Anatomy of a Fraudster – How Bad Actors Are Outsmarting Conventional Prevention

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It may not sound like news to say that fraudsters are becoming more sophisticated, but as fraud attacks constantly evolve to evade detection (and to “cash in” on consumer-facing online services and applications), it’s clear that traditional solutions are struggling to keep up.

Conventional machine learning fraud solutions rely on historical examples of attacks for model training. Given labels of what is and is not fraud, the model learns to differentiate the two to identify fraud. However, these solutions are limited to known, previously seen attacks, and cannot generalize to new evolving threats.

Fraudsters are becoming increasingly aware of behaviors that can trigger machine learning fraud detection systems. They have learned to orchestrate the fraudulent accounts in such a way that they blend in with normal user activities. In addition, useful “tools” such as device emulators, temporary email services, virtual phone numbers and IP proxies enable fraudsters to change up their attack operation easily and quickly, evading rules or reputation-based solutions.

Fraud Attacks have a Broad Spectrum

Fraud attacks follow a broad spectrum of characteristics, varying in size, duration and sophistication, depending on the intended outcome of the fraudulent activity. The sophistication of an attack takes on many dimensions: how fraudsters obtained access to the online service or platform, how they orchestrate fake/compromised accounts to evade detection, and how they scale the attack operation to be profitable.

Recent industry research takes a deep dive into the diverse spectrum of modern fraud attacks. Highly sophisticated attacks may be 2.3 times larger than their low sophistication counterparts, with the potential to cause considerable damage to an enterprise and its users.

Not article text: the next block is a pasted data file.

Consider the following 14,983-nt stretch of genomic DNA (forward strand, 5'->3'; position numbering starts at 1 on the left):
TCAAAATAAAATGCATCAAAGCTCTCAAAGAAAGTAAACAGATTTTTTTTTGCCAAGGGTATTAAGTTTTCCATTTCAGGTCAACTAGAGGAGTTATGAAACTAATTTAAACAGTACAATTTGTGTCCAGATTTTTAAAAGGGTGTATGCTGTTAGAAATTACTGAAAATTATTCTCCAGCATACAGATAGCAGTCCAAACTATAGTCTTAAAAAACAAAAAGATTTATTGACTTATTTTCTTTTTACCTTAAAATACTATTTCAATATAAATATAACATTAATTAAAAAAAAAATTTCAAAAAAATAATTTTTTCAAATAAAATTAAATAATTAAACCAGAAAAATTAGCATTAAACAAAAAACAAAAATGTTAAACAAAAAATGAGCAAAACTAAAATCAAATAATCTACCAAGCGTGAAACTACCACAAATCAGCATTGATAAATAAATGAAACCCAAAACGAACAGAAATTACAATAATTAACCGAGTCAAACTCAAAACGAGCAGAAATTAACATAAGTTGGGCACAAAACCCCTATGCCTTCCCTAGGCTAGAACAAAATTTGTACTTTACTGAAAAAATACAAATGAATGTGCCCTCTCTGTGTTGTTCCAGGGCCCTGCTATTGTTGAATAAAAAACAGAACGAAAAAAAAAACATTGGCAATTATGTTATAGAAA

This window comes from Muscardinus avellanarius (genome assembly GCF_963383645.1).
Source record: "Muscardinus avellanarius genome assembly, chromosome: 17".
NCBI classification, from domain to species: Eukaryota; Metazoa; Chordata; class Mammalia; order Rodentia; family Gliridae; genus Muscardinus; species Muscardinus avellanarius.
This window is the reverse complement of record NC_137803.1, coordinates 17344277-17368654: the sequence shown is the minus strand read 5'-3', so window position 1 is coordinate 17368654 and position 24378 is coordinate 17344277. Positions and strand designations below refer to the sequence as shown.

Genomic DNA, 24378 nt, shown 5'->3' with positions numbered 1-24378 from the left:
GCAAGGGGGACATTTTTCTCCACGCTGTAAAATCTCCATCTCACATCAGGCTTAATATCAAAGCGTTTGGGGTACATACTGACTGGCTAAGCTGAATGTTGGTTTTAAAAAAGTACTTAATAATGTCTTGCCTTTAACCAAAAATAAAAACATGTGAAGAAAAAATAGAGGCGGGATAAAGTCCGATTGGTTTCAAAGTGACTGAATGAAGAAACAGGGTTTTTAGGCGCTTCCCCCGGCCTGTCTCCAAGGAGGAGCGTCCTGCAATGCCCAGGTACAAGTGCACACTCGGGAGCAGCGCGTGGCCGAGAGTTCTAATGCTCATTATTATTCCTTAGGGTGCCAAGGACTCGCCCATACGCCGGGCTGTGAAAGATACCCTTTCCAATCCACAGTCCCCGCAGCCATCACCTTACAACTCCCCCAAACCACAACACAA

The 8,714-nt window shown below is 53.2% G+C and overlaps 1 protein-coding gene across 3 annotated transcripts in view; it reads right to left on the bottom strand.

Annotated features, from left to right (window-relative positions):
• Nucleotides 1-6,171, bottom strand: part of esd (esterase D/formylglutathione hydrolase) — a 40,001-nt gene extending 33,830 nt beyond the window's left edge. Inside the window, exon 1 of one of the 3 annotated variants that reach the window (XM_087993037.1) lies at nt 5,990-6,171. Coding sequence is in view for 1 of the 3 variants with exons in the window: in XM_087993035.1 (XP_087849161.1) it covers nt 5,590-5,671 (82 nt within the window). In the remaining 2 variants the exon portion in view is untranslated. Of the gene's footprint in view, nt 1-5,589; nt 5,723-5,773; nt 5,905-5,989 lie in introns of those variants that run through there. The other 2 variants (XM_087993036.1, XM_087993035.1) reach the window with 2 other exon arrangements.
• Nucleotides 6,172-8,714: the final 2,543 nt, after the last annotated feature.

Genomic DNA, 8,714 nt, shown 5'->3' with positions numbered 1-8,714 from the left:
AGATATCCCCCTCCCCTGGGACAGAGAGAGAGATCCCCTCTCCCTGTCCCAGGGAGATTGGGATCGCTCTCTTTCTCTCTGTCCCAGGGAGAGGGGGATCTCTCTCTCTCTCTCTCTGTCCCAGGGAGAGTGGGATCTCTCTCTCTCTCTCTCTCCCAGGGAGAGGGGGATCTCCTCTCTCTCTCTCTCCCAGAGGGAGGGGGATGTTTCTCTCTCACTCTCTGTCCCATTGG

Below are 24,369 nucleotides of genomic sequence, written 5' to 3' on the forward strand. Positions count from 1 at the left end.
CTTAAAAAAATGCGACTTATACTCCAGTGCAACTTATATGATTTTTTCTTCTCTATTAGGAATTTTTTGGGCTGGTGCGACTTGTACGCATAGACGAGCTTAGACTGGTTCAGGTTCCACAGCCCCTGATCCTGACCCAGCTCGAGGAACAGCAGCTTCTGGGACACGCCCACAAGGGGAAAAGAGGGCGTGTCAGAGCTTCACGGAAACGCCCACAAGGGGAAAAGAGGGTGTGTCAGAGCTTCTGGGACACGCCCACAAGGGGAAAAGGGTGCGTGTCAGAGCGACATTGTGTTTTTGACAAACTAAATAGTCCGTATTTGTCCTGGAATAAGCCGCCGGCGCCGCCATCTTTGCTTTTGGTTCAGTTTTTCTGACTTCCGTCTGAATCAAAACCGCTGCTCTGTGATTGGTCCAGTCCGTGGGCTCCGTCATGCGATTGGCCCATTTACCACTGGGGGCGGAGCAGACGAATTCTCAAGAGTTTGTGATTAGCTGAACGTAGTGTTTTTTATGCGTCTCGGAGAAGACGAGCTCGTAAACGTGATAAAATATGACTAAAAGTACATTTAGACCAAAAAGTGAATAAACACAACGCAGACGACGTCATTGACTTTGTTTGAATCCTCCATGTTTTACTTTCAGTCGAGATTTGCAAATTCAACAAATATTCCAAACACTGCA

Sophisticated attacks are particularly prevalent in the financial markets, where some 56% of attacks show high levels of sophistication. These sophisticated cases of fraud are exemplified by the creation of large numbers of fake user accounts that behave like normal. Each account may be associated with a different email address and domain, and each login from a different device or location. Without a closer inspection, they can be passed off as a normal set of isolated users and operate stealthily under the radar.

Fraud Attacks have a High Churn

Fraudsters have become good at evading static signals, and have a flexible back-end infrastructure. Among recently observed fraud signals in the last quarter, 36% were active for less than one day, and 64% were active for less than one week. Solutions that rely on historical attack information would have limited effectiveness and decay quickly, requiring constant adjustment.

In addition to high churn in fraud signals, fraudulent accounts also take extra steps to blend in with other normal users. One tactic is to allow credit accounts, for example, to build up solid ratings and increased credit limits over a few months – and then in a single activity request huge cash advances and vanish into the night, having gone undetected until the damage was done.

As another example, some fraudsters have began leveraging peer-to-peer community VPNs with residential and mobile IP ranges as IP proxies. In contrast to cloud hosting services like AWS or DigitalOcean, these IP ranges are used by hundreds of thousands of benign users.This strategy makes it difficult for machine learning systems to differentiate potentially fraudulent accounts from normal activity.

The Need for More Elaborate Detection Methods

Because attacks happen on a spectrum, businesses have to know what’s happening on their platform first, to make an educated choice about the types of solution to implement.

There is no “plug and play” solution to solve the problem of fraud detection. To deal with sophisticated, fast-evolving online attacks, a robust solution should incorporate multiple layers of defenses as well as the capability to adapt dynamically to new threats. Effective solutions must also mesh with industry domain knowledge. Standalone machine learning tools or point solutions cannot solve the business problem from day one.

Don’t sit by thinking that the old methods of fraud detection are sufficient for your organization. Fraud is becoming ever more sophisticated. If you are just keeping up, you are already behind.

About the Author

Ting-Fang Yen is a Director of Research at DataVisor, a company providing big data security analytics for online services and financial institutions. Her work focuses on network and information security data analysis, where she combines data science with security domain expertise to develop practical technologies and solutions. Her research has shaped product directions and published at top industry and academic security conferences. Ting-Fang received a PhD degree in Electrical and Computer Engineering from Carnegie Mellon University, Pittsburgh, PA.

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